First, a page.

This kind of behavior shows lack of willpower and discipline, and makes us lose faith in our ability to follow our resolutions and promises.
Feelings, Emotions and Resolutions
The driving powers of most resolutions are feelings and emotions, but feelings and emotions are not stable and not constant.
One moment you might feel you can conquer the world, and a moment later you feel weak, lazy and lacking motivation. At such moments, you feel that your resolution is impossible to achieve.
A resolution made on the spur of the moment is usually useless and is often forgotten.
The emotion that triggered the resolution might disappear a short while later, and there will be no desire left to carry on with the resolution.
Often, there is inner resistance and the reluctancy to get out of one’s comfort zone.
Another important point I would like to mention is that subconscious habits are stronger than resolutions. They can overcome any decision and desire for change.
Lack of enough motivation, and the inability to persevere, might lead you to believe that you lack willpower and backbone. However, this is not true, since the decision you made was not really important for you or not right for you. It was just a passing desire.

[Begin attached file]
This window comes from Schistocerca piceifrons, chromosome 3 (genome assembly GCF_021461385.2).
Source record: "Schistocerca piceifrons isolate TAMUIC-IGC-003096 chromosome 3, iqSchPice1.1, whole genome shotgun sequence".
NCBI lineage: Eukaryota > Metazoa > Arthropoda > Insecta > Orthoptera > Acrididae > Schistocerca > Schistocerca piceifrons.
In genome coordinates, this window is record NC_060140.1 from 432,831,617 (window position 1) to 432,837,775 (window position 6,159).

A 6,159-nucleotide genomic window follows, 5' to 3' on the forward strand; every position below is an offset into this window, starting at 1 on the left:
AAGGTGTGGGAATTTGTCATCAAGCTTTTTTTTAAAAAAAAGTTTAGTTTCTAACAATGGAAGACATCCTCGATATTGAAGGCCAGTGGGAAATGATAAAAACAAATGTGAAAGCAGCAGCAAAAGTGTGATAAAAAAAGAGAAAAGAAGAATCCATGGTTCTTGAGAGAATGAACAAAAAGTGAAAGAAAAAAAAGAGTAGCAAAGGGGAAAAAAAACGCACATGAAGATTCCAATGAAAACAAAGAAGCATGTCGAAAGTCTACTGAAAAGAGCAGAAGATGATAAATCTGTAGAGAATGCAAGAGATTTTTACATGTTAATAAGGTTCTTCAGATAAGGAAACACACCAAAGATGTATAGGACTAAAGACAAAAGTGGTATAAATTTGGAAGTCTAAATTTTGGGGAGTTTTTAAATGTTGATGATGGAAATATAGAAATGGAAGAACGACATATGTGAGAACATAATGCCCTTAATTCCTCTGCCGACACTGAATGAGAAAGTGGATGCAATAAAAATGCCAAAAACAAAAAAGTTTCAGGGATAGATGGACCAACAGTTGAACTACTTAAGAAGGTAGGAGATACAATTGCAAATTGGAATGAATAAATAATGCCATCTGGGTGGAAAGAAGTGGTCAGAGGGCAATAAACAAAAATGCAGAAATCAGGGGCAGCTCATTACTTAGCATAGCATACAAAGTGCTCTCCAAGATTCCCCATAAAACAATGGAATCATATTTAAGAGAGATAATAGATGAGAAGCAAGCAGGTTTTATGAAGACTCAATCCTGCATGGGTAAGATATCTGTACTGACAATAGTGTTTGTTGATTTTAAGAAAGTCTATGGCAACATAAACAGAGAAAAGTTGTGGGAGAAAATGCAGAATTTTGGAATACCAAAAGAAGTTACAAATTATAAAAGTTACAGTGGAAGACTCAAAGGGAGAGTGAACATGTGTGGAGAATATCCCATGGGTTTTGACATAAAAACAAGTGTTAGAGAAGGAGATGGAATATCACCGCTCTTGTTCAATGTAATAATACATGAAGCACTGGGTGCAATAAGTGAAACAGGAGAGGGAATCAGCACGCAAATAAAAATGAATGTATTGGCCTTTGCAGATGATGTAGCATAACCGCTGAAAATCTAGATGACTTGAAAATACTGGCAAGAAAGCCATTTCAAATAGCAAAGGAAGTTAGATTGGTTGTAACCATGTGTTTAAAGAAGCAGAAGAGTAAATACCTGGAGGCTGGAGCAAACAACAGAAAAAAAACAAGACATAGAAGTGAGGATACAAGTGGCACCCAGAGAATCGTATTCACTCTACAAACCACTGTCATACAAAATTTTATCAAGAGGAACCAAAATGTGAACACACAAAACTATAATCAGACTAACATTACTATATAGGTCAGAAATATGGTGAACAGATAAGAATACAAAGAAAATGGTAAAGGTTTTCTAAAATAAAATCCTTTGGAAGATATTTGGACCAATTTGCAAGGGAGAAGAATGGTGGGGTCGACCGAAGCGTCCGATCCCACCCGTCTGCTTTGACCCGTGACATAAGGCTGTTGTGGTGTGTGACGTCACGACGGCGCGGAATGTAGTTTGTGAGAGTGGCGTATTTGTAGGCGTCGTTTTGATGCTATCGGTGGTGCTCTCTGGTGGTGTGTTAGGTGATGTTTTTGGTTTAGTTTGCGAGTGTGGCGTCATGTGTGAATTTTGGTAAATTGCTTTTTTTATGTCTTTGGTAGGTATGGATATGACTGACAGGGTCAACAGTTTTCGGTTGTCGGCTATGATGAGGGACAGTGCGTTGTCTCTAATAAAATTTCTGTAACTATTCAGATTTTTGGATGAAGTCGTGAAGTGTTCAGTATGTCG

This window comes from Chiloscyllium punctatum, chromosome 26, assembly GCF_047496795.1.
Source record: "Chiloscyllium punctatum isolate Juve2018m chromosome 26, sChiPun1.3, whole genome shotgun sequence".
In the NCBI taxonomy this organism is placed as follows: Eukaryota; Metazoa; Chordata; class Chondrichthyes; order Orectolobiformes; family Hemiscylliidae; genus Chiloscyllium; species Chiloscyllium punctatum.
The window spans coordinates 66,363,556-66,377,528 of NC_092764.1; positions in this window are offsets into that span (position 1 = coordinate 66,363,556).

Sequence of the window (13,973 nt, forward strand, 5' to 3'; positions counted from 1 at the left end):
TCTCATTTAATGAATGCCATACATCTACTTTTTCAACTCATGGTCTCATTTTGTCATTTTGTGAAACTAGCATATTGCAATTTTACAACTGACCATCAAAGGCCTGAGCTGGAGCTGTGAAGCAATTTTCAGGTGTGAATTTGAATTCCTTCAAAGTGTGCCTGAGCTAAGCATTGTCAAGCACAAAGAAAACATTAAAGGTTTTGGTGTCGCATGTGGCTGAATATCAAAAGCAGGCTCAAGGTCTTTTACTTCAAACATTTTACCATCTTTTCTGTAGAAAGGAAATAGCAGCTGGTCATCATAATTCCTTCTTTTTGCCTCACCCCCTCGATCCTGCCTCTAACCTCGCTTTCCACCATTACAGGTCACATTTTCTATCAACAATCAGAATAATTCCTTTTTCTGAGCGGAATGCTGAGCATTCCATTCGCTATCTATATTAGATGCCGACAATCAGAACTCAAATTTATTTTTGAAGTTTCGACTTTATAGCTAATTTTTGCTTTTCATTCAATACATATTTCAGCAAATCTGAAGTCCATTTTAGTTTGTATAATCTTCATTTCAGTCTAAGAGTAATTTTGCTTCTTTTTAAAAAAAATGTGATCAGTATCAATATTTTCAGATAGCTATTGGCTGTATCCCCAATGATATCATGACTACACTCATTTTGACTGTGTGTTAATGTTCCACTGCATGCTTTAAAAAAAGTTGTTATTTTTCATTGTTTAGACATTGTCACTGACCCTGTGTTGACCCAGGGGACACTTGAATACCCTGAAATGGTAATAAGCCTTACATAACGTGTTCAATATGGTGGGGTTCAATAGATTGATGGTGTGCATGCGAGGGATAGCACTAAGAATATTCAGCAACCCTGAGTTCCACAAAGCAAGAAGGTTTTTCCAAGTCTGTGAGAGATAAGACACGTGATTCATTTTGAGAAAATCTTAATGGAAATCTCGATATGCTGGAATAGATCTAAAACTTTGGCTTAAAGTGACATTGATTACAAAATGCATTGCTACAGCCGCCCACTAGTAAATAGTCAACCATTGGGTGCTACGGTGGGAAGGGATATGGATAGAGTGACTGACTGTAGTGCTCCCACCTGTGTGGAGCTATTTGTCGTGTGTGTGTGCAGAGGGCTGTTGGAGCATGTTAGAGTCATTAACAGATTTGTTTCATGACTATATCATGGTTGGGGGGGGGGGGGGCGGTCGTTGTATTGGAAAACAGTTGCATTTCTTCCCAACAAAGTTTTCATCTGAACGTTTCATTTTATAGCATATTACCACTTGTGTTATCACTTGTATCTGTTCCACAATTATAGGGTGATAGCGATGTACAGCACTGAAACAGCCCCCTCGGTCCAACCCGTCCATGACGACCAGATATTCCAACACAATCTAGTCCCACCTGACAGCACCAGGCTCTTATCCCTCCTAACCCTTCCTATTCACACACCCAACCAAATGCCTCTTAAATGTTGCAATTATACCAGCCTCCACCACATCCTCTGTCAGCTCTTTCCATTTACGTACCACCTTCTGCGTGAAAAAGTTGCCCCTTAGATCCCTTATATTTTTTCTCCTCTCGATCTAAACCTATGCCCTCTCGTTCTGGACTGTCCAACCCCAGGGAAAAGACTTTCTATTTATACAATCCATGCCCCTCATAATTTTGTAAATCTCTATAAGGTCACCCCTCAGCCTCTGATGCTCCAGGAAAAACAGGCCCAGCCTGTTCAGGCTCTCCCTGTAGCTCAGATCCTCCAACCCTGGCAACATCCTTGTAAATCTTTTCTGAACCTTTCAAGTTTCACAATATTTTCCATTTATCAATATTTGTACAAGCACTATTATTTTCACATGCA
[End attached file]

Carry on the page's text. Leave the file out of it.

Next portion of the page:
At other times, it’s really the lack of inner strength and perseverance that stand in your way. You don’t have the inner strength to stick with your resolution. In this case, you need a way to boost your inner strength, stickiness and perseverance.
Often, resolutions do not involve any willpower followed by perseverance, but only temporary emotions and whims. This is not enough to go through with decisions, plans and goals.
Why Willpower and Discipline are Essential for Making Resolutions
Real willpower and self-discipline are not dependent on passing feelings, emotions, or temporary enthusiasm and optimism.
Regular training of your willpower and self-discipline results in attaining real power, which would always be available for you to use. Then, you will be able to back up and follow any resolution you make.
You will not quit what you start doing, you will achieve results, and enjoy the happiness and satisfaction that ensues.
Willpower and self-discipline are like a master key, which you can use to open the doors leading to fulfillment, satisfaction and achievement.